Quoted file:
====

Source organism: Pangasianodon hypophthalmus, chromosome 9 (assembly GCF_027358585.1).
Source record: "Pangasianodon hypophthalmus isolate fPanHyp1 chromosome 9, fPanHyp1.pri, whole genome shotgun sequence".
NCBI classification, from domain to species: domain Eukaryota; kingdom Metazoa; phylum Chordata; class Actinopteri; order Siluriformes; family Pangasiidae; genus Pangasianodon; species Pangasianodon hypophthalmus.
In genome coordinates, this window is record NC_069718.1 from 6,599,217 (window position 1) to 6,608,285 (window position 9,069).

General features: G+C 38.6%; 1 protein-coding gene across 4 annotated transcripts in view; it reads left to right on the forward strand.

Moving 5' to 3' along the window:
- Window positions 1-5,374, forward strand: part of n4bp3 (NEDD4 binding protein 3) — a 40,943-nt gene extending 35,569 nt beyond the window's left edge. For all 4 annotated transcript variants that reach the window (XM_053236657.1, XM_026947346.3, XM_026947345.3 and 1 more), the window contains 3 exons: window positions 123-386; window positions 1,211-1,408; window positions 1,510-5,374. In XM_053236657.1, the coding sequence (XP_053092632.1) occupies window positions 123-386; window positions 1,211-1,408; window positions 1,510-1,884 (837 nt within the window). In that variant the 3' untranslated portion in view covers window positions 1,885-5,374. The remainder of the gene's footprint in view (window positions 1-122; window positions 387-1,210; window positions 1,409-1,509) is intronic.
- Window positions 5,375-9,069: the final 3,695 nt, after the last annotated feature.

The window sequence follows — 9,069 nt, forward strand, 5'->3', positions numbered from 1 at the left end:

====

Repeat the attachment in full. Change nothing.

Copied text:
Source organism: Pangasianodon hypophthalmus, chromosome 9 (assembly GCF_027358585.1).
Source record: "Pangasianodon hypophthalmus isolate fPanHyp1 chromosome 9, fPanHyp1.pri, whole genome shotgun sequence".
NCBI classification, from domain to species: domain Eukaryota; kingdom Metazoa; phylum Chordata; class Actinopteri; order Siluriformes; family Pangasiidae; genus Pangasianodon; species Pangasianodon hypophthalmus.
In genome coordinates, this window is record NC_069718.1 from 6,599,217 (window position 1) to 6,608,285 (window position 9,069).

General features: G+C 38.6%; 1 protein-coding gene across 4 annotated transcripts in view; it reads left to right on the forward strand.

Moving 5' to 3' along the window:
- Window positions 1-5,374, forward strand: part of n4bp3 (NEDD4 binding protein 3) — a 40,943-nt gene extending 35,569 nt beyond the window's left edge. For all 4 annotated transcript variants that reach the window (XM_053236657.1, XM_026947346.3, XM_026947345.3 and 1 more), the window contains 3 exons: window positions 123-386; window positions 1,211-1,408; window positions 1,510-5,374. In XM_053236657.1, the coding sequence (XP_053092632.1) occupies window positions 123-386; window positions 1,211-1,408; window positions 1,510-1,884 (837 nt within the window). In that variant the 3' untranslated portion in view covers window positions 1,885-5,374. The remainder of the gene's footprint in view (window positions 1-122; window positions 387-1,210; window positions 1,409-1,509) is intronic.
- Window positions 5,375-9,069: the final 3,695 nt, after the last annotated feature.

The window sequence follows — 9,069 nt, forward strand, 5'->3', positions numbered from 1 at the left end: